Having vacated the dismissal with prejudice of Shifflett’s Eighth Amendment claims, we remand to the District Court to allow Shifflett to file an amended complaint and to appoint counsel for him. Under Tabron v. Grace , 6 F.3d 147 (3d Cir. 1993), counsel should be appointed where an indigent plaintiff with a potentially meritorious claim is not fully able to prosecute his or her own case in light of the overall complexity of the case. See id . at 155–56. Of particular note, this case involves numerous different defendants, each subject to different allegations, and may well require medical expert testimony to establish deliberate indifference at trial. See id . at 156 (noting the complexity of legal issues and the need for expert testimony as two key factors favoring appointment of counsel).
Though we do not rule on the merits of the existing complaint, we do offer comment on the legal standards we believe relevant on remand. First, administrative exhaustion is not a pleading requirement but rather an affirmative defense. Jones v. Bock , 549 U.S. 199, 216, 127 S.Ct. 910, 166 L.Ed.2d 798 (2007). Moreover, it appears that the PLRA’s exhaustion requirement would not apply to any amended complaint Shifflett might file at this point because he is no longer incarcerated. See Ahmed v. Dragovich , 297 F.3d 201, 210 (3d Cir. 2002) (the PLRA’s exhaustion requirement does not apply to suits brought by former prisoners concerning their conditions of confinement while incarcerated); see also id . at 210 n.10 (citing Harris v. Garner , 216 F.3d 970, 979–80 (11th Cir. 2000) (en banc ) (suggesting that, where a prisoner’s suit is brought during his incarceration but he is subsequently released, any dismissal for failure to exhaust should be without prejudice to refiling)).
Second, that some treatment has been provided does not automatically defeat an Eighth Amendment deliberate-indifference claim. The failure to provide adequate treatment can also amount to deliberate indifference. See Rouse v. Plantier , 182 F.3d 192, 197–98 (3d Cir. 1999) (prison officials act with deliberate indifference when they, among other things, "persist[ ] in a particular course of treatment in the face of resultant pain and risk of permanent injury") (internal quotation marks omitted).
This is not to say that Shifflett’s deliberate indifference claims are adequate as they stand. Nor do we prejudge whether on remand the eventual amended complaint will adequately state a valid claim or claims. That determination will be made in the first instance by the District Court. We seek only to clarify principles that relate to that endeavor.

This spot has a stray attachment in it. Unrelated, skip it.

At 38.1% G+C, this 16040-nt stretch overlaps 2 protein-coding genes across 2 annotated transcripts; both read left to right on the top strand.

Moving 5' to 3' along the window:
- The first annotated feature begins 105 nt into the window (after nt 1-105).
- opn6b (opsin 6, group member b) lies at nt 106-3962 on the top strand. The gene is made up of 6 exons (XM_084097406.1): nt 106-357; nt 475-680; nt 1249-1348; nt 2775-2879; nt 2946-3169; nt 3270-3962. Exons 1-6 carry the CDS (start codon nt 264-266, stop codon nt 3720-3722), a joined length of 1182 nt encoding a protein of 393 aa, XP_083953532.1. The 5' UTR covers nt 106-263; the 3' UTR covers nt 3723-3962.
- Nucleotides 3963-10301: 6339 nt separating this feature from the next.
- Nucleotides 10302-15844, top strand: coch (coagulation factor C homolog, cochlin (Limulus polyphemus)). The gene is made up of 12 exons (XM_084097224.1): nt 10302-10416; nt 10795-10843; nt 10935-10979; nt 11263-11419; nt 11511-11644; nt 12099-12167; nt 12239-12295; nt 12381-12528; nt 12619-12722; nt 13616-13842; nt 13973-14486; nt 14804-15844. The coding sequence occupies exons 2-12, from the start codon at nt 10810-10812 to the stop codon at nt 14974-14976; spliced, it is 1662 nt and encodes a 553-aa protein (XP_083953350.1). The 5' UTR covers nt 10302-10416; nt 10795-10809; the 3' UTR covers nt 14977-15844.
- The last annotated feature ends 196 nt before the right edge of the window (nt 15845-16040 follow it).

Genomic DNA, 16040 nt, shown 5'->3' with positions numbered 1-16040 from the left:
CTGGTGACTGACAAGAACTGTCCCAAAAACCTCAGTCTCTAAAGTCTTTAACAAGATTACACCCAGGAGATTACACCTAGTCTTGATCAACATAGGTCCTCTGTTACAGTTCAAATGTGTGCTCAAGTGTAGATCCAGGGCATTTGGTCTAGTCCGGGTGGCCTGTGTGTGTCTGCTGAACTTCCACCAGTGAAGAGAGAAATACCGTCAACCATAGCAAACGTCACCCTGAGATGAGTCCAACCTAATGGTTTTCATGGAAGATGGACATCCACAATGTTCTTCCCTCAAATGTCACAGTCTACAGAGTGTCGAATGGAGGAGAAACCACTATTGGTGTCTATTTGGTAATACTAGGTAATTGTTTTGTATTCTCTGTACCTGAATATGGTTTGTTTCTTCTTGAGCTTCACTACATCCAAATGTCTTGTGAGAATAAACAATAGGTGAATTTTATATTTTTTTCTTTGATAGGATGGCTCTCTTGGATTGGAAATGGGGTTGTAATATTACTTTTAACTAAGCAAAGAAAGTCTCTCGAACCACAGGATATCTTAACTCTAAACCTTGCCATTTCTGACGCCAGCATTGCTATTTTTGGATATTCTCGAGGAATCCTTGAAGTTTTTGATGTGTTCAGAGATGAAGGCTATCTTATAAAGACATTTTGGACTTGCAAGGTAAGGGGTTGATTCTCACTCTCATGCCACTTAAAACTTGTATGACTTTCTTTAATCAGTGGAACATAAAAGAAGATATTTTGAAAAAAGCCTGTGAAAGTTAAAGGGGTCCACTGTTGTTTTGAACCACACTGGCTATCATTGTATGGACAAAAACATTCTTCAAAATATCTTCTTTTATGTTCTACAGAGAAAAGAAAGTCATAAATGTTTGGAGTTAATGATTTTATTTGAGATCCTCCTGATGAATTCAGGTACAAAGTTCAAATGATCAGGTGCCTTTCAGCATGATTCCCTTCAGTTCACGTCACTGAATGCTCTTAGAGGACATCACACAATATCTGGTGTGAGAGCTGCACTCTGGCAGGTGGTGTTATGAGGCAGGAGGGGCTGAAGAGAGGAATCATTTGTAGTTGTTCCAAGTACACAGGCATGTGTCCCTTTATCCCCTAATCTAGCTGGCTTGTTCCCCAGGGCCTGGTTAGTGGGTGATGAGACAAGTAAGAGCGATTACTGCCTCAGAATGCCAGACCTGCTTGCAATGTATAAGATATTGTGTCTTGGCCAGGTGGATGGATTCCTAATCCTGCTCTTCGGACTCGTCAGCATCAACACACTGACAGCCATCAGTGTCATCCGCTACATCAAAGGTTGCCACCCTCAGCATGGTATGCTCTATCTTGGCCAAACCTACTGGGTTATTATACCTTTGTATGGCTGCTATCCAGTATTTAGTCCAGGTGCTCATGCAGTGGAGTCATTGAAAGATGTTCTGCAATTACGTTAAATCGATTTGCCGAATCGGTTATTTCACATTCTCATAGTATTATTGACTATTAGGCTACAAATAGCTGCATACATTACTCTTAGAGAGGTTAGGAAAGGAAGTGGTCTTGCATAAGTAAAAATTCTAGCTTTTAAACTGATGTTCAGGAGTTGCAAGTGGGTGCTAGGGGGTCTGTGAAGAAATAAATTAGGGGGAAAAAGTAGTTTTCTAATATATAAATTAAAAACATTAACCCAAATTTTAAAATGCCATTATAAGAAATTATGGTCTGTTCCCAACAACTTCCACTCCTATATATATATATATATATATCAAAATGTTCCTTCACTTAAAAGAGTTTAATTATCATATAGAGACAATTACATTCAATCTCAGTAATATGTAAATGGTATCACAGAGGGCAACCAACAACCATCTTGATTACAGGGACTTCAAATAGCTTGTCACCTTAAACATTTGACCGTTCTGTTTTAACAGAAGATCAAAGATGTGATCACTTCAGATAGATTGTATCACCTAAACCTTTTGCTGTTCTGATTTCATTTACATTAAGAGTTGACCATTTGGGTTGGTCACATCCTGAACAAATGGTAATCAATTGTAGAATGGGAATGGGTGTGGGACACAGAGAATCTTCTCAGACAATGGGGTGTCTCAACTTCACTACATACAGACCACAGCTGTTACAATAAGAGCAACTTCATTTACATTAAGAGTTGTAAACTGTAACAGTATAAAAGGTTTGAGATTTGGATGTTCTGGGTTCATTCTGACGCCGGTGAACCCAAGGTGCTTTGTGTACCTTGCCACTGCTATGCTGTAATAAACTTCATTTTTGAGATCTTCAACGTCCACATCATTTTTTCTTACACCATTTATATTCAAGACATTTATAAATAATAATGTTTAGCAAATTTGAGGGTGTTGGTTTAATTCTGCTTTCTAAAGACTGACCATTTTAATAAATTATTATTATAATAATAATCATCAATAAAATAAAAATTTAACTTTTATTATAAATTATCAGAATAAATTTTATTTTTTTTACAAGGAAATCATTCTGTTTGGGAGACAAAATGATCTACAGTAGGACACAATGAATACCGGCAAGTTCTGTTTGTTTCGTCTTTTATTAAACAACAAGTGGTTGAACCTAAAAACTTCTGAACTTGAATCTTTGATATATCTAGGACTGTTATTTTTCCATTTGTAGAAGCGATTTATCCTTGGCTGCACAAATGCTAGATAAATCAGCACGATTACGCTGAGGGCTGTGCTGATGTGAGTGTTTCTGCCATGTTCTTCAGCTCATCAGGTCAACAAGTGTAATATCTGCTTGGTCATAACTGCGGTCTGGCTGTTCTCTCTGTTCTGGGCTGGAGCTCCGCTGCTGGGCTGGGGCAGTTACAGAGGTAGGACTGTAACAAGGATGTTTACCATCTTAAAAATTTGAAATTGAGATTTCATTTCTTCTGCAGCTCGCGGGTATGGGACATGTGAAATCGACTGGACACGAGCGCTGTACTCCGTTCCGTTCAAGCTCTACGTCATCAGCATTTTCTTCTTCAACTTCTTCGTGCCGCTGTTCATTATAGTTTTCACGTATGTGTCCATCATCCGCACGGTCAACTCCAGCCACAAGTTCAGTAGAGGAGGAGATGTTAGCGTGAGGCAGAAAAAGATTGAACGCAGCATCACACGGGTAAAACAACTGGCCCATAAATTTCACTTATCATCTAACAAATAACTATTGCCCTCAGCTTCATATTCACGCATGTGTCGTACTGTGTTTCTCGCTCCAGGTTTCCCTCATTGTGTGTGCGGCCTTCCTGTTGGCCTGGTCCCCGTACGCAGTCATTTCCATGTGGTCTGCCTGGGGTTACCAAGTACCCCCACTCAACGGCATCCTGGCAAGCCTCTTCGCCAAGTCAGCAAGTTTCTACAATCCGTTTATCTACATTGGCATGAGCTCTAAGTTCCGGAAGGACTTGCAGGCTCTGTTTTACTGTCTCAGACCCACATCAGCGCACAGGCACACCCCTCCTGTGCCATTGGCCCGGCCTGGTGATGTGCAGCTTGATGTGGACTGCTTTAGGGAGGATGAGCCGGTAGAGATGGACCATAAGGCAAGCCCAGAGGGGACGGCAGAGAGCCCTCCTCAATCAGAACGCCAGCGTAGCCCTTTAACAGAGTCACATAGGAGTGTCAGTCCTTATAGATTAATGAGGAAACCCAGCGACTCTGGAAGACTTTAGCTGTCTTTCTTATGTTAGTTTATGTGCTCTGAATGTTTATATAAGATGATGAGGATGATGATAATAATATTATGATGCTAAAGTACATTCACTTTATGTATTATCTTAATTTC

What is good for the goose is good for the gander. The PLRA requires strict compliance by prisoners seeking redress of their grievances, and by the same token we hold that it requires strict compliance by prison officials with their own policies. Whenever a prison fails to abide by those procedural rules, its administrative remedies have become unavailable, and inmates are deemed to have successfully exhausted their remedies for purposes of the PLRA. In this case, according to the complaint, Shifflett met that standard when the Facility Manager at SCI Graterford did not respond to his first appeals within the specified 15 days. Thus we affirm in part (as to Shifflett’s First Amendment claims) and reverse in part (as to his Eighth Amendment claims), and remand for the District Court to allow Shifflett to file an amended complaint and to appoint counsel for him under Tabron .
Relying on Federal Rule of Appellate Procedure 3, Dr. Mulligan argues that we lack appellate jurisdiction over him because Shifflett’s notice of appeal failed to name him and failed to "refer specifically to the Order on [Dr. Mulligan’s] Motion to Dismiss as being one of the orders that [Shifflett] is appealing." Mulligan Br. 17. We disagree. Federal Rule of Appellate Procedure 3 does not require that appellees be named in the notice of appeal; the rule only requires that the notice of appeal name the appellants. Fed. R. App. P. 3(c)(1)(A) ("The notice of appeal must ...specify the party or parties taking the appeal...."). Regarding the order identified in the notice of appeal, the District Court issued only one order granting all of the motions to dismiss. As such, by identifying that single order, we conclude that Shifflett complied with the requirement of Federal Rule of Appellate Procedure 3(c)(1)(B) to "designate the judgment, order, or part thereof being appealed" in the notice of appeal.